Elon Musk was found not liable by a jury for costing investors millions of dollars when he tweeted that he had “secured” funding to take Tesla private.
The Friday verdict, issued by a nine-person Northern California jury, represents a legal victory for the 51-year-old billionaire, whose Tesla holdings have dropped 44% in value over the last year.
During the trial, Musk testified that he believed he had a handshake agreement in 2018 with Saudi Arabia’s Public Investment Fund to convert Tesla from a publicly traded company to a private one. He claimed that the Saudis later reneged on the agreement.
“I had no ill motive,” Musk testified last month for nearly eight hours. “My intention was to do what was right for all shareholders.”
According to Nicholas Porritt, an attorney representing Tesla shareholders in the case, no formal agreement was ever in place, and Musk’s tweet served his own interests rather than those of investors, costing them millions, if not billions, of dollars as Tesla’s share price fluctuated during the ordeal.
Even before the trial began, California District Court Judge Edward Chen ruled that the tweets were defamatory and reckless. Separately, Musk and Tesla reached a $40 million settlement with the Securities and Exchange Commission just one month after the tweets were published, but Chen instructed the jury not to take that into account in their deliberations.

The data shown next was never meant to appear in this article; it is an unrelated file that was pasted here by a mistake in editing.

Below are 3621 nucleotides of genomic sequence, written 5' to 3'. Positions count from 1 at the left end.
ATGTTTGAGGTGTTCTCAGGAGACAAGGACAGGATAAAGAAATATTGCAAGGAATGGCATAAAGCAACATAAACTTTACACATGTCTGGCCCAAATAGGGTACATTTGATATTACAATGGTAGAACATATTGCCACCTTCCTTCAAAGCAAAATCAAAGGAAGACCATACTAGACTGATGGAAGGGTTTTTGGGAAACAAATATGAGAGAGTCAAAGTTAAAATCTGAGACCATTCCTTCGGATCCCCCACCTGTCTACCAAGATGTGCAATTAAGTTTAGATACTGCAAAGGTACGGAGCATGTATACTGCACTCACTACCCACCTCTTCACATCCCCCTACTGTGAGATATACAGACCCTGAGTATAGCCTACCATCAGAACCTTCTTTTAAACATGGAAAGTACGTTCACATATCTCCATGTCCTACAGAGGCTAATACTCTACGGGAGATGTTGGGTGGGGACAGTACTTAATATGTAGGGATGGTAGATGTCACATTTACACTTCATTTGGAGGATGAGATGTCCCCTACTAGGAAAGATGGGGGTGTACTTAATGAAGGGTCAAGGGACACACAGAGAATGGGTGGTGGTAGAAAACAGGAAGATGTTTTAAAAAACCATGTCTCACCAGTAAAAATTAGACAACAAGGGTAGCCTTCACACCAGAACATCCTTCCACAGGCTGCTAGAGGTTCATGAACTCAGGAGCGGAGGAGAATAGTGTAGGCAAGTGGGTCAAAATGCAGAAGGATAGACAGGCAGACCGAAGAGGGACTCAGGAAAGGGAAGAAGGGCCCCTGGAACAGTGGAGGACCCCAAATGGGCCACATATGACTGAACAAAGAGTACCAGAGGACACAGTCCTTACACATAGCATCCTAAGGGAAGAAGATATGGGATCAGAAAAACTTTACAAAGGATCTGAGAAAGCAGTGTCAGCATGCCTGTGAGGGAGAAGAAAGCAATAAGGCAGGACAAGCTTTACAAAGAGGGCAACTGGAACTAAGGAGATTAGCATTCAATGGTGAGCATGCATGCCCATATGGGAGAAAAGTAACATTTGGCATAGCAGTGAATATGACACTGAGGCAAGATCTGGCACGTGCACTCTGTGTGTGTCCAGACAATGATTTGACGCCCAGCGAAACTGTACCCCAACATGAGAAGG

After consulting with shareholders, Musk decided to scrap the take-private proposal just three weeks after his online musings. However, Musk and several colleagues testified that they had no doubt Musk could have raised the funds to take the company private if necessary, primarily by selling shares in his rocket company, SpaceX.
After adjusting for two stock splits that have occurred since Musk’s buyout tweet, Tesla’s shares are worth more than eight times what they were at the time of Musk’s buyout tweet.